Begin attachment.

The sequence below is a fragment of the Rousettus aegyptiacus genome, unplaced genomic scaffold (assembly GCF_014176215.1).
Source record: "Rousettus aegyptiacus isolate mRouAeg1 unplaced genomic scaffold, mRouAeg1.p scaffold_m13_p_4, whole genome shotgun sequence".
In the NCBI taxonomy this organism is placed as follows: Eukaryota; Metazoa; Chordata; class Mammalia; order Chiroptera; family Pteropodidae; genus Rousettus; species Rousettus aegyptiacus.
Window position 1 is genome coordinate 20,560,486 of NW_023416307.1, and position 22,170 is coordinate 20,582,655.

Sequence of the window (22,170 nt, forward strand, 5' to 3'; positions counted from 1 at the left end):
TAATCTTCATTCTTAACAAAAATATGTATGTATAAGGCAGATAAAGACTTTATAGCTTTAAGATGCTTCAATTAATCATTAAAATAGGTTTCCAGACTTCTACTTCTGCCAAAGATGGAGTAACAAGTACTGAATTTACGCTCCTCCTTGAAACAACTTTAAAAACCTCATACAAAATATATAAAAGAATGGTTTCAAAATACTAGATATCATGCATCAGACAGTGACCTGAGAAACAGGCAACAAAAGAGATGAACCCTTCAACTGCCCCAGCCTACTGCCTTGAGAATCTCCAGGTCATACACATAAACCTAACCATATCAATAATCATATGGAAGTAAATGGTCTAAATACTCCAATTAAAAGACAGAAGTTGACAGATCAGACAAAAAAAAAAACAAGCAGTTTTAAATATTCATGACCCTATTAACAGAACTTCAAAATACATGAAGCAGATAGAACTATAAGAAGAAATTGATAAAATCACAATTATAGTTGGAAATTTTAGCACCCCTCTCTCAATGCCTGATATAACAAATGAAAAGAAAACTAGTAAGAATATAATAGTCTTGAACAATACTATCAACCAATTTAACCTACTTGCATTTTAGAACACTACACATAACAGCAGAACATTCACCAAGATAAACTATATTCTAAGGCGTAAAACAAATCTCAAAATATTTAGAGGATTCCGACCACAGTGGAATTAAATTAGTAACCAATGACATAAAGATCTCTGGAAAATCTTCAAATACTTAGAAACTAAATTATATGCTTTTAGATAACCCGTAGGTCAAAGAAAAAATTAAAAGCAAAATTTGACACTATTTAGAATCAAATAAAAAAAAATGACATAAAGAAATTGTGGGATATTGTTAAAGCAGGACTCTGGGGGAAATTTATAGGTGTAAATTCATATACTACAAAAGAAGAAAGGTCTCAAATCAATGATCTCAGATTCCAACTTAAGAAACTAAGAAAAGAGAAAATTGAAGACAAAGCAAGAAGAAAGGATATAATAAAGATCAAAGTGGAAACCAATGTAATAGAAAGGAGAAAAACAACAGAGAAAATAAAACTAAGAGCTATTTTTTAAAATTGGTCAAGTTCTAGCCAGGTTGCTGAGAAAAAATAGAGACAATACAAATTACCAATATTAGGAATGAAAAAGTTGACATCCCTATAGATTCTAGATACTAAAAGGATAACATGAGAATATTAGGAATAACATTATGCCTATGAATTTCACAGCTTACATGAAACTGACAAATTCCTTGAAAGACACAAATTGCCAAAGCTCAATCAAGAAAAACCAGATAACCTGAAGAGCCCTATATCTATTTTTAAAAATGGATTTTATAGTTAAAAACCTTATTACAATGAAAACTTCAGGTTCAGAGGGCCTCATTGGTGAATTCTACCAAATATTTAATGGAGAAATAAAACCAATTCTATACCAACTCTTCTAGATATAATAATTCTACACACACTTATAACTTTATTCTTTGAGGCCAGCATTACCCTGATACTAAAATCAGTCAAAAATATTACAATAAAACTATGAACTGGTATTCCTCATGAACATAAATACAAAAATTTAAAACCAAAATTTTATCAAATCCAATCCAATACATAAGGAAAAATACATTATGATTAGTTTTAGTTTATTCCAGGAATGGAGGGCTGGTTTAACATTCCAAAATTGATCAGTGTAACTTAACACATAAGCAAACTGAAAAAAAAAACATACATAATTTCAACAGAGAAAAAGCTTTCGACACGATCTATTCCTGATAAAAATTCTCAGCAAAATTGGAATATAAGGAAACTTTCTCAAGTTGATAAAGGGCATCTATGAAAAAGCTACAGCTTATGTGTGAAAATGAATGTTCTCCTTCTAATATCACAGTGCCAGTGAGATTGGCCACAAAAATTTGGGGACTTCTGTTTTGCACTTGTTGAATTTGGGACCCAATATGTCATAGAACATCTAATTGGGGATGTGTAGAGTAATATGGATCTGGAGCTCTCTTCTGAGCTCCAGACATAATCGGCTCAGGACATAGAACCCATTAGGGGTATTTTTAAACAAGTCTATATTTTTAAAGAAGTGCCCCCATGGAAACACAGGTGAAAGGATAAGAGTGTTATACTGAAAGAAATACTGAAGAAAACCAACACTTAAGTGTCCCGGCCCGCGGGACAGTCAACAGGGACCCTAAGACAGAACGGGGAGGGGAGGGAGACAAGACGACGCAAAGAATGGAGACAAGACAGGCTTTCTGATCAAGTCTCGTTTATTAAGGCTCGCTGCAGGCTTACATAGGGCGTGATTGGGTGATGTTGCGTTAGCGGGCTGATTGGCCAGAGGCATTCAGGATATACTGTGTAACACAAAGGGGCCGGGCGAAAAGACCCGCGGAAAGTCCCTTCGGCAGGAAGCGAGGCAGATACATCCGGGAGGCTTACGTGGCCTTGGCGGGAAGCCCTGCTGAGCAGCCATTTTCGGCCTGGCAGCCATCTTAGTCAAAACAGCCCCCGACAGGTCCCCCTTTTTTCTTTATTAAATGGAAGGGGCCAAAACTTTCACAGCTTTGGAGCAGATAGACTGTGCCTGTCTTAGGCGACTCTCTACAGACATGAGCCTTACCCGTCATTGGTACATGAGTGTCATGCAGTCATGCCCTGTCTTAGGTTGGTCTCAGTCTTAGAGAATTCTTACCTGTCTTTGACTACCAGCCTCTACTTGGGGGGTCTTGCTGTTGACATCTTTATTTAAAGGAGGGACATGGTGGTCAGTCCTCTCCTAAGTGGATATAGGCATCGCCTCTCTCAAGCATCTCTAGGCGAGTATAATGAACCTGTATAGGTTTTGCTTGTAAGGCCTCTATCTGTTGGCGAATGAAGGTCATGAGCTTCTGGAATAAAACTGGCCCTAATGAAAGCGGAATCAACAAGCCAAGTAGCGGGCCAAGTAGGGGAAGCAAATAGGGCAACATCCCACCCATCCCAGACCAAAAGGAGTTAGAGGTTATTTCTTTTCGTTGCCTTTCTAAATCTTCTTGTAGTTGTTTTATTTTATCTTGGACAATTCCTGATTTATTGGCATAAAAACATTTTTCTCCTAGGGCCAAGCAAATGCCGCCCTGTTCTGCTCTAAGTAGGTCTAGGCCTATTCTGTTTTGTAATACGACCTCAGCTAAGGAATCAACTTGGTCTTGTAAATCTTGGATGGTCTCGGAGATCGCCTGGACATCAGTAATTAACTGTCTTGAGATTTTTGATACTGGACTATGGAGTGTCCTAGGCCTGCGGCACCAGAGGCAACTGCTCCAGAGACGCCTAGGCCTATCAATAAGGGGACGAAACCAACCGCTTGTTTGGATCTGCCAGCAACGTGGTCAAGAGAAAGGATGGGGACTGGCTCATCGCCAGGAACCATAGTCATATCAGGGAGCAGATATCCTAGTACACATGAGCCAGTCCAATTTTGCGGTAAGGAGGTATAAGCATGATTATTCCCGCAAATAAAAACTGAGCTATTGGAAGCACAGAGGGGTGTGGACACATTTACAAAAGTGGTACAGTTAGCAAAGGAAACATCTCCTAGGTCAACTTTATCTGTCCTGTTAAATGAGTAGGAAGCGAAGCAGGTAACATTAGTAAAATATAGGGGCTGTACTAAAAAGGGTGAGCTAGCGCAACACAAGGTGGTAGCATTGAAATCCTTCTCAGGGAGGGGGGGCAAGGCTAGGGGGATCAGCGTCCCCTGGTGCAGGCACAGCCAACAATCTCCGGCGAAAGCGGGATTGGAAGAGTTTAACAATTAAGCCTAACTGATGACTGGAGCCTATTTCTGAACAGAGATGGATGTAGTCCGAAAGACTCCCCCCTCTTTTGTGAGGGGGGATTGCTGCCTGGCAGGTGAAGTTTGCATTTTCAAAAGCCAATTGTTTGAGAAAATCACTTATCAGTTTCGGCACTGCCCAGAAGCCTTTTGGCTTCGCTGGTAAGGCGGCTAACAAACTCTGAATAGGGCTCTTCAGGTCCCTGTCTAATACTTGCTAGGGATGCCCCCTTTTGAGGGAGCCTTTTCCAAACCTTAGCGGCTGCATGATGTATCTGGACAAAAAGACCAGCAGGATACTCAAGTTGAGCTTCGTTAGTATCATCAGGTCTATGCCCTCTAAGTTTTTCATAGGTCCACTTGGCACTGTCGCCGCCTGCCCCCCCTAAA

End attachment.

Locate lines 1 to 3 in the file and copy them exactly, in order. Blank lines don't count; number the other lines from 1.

The sequence below is a fragment of the Rousettus aegyptiacus genome, unplaced genomic scaffold (assembly GCF_014176215.1).
Source record: "Rousettus aegyptiacus isolate mRouAeg1 unplaced genomic scaffold, mRouAeg1.p scaffold_m13_p_4, whole genome shotgun sequence".
In the NCBI taxonomy this organism is placed as follows: Eukaryota; Metazoa; Chordata; class Mammalia; order Chiroptera; family Pteropodidae; genus Rousettus; species Rousettus aegyptiacus.